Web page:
Indeed, CH4 on Titan seems to play the role of water on the Earth, with a complex cycle which still has to be understood. Although the possibility that Titan is covered with hydrocarbon oceans (Lunine, 1993) is now ruled out (West et al., 2005), Cassini data show that Titan's surface includes lakes of methane and ethane, as detected by the radar instrument in the north polar regions of Titan (Stofan et al., 2007; Sotin, 2007). In addition, the imaging science subsystem (ISS) camera on Cassini has detected dark surface features near the south pole (Figure 14.3) which could be such liquid bodies. Moreover, the descent imager/spectral radiometer (DISR) instrument on Huygens has provided pictures of Titan's surface which clearly show dentritic structures (Figure 14.4) which look like a fluvial net in a relatively young terrain (fresh crater impacts), strongly suggesting recent liquid flow on the surface of Titan (Tomasko et al., 2005). In addition, GC-MS data show that the methane mole fraction increases in the low troposphere (up to 0.05) and reaches the saturation level at approximately 8 km altitude, allowing the possible formation of clouds and rain (Niemann et al., 2005). Furthermore, GC-MS analyses recorded an ~50% increase in the methane mole fraction at Titan's surface, suggesting the presence of condensed methane on the surface near the lander.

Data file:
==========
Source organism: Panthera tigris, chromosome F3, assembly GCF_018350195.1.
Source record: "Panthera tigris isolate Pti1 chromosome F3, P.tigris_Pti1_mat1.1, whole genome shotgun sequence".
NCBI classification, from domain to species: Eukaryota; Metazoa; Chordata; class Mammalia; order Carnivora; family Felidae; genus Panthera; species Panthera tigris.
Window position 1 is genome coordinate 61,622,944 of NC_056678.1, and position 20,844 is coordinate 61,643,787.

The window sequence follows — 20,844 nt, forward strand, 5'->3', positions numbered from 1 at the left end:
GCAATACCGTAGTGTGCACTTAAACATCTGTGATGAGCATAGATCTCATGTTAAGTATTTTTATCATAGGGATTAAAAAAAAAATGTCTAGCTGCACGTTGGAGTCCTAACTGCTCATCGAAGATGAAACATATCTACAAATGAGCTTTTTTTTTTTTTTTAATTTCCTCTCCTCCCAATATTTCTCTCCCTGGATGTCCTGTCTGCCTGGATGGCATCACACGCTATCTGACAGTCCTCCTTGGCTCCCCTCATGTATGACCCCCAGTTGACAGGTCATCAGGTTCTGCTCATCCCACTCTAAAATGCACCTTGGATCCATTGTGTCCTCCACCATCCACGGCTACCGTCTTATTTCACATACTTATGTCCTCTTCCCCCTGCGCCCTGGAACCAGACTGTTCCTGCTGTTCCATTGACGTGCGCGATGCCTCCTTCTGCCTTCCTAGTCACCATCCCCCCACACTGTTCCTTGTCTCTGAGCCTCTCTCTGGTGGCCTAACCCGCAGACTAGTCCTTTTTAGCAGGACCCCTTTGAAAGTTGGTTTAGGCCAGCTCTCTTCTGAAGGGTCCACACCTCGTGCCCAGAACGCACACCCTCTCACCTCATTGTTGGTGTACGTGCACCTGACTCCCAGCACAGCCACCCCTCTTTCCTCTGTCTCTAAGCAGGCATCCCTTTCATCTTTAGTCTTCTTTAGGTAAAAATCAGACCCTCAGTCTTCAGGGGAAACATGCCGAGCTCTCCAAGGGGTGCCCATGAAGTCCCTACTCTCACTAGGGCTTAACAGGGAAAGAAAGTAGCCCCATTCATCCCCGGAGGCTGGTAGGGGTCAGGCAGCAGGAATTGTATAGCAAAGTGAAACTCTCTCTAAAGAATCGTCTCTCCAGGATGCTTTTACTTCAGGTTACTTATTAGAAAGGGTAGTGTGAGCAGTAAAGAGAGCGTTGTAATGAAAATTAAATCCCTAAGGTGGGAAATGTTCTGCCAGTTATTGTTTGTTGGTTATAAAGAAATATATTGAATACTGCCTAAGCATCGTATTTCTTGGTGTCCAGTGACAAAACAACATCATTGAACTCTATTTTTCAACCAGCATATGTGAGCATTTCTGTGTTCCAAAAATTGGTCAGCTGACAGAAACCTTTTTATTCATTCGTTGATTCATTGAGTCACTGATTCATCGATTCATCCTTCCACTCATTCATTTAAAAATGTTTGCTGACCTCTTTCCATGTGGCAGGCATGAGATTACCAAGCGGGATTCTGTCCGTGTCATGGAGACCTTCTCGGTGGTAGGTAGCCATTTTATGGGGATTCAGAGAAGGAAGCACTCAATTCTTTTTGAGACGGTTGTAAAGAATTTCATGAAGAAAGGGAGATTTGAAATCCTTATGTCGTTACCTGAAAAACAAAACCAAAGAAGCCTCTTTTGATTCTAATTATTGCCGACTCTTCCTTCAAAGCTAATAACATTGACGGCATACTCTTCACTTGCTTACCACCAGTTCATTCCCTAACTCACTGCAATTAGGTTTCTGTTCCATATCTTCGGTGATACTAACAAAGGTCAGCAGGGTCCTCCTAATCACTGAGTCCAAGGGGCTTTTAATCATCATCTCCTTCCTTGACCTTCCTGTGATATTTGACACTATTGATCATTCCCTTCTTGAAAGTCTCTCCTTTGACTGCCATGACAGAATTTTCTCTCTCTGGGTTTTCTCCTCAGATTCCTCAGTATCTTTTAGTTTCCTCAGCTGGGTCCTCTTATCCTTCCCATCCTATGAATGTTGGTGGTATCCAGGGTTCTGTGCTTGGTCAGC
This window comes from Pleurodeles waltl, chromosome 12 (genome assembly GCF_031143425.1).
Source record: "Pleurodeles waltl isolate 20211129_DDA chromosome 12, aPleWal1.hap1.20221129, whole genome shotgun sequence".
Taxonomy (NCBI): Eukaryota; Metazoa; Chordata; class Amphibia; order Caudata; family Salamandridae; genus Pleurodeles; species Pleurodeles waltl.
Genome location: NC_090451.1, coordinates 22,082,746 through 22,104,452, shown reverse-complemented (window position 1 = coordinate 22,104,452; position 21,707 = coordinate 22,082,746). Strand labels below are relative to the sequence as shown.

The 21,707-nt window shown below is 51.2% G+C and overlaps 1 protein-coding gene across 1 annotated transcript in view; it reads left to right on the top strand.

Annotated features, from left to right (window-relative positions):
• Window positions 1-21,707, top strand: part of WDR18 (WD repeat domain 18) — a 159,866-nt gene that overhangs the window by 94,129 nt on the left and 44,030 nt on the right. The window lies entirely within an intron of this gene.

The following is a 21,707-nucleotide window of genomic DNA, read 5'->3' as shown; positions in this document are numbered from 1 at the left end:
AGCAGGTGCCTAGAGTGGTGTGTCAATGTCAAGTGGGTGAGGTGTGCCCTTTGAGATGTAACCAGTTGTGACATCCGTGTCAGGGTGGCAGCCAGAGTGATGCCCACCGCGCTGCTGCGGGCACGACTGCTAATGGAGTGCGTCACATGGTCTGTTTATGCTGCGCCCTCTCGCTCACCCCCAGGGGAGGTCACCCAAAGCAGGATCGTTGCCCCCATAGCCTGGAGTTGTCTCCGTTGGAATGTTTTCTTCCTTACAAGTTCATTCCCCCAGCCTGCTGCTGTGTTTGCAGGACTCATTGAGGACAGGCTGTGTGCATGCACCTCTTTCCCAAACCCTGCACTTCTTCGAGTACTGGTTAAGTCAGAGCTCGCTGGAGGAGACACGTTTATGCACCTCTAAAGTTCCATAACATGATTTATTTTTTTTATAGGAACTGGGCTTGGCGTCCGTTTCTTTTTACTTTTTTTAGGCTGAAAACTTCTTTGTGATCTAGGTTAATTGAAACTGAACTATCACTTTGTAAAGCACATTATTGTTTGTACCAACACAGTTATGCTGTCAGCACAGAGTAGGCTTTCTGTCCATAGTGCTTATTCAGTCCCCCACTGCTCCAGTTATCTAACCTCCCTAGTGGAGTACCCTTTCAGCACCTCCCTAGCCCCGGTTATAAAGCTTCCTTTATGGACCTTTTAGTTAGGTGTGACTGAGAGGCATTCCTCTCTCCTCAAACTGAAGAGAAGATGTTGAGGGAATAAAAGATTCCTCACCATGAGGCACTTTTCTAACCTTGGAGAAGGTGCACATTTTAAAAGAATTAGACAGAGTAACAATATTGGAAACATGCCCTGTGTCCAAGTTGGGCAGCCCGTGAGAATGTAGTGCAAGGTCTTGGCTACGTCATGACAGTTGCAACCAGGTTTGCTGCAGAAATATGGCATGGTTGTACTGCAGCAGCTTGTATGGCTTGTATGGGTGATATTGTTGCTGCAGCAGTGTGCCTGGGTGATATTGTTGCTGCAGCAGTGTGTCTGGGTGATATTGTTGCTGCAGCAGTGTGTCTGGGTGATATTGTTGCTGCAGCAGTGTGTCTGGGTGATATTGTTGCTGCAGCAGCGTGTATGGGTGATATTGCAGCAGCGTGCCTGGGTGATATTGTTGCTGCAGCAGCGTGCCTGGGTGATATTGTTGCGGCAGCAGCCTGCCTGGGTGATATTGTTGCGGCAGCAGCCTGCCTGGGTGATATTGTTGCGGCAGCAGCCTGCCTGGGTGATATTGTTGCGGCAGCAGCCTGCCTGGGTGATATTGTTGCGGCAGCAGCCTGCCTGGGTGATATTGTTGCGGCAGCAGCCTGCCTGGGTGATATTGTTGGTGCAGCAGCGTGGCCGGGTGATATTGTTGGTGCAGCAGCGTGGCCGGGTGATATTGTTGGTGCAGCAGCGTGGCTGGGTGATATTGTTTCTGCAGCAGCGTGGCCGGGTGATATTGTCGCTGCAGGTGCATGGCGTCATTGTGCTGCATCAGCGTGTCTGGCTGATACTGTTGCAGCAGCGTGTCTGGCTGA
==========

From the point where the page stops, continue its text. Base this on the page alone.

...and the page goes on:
Other observations from the Cassini instruments clearly show the presence of various surface features of different origins indicative of volcanic, tectonic, sedimentological, and meteorological, processes, as we find on Earth (Figure 14.5).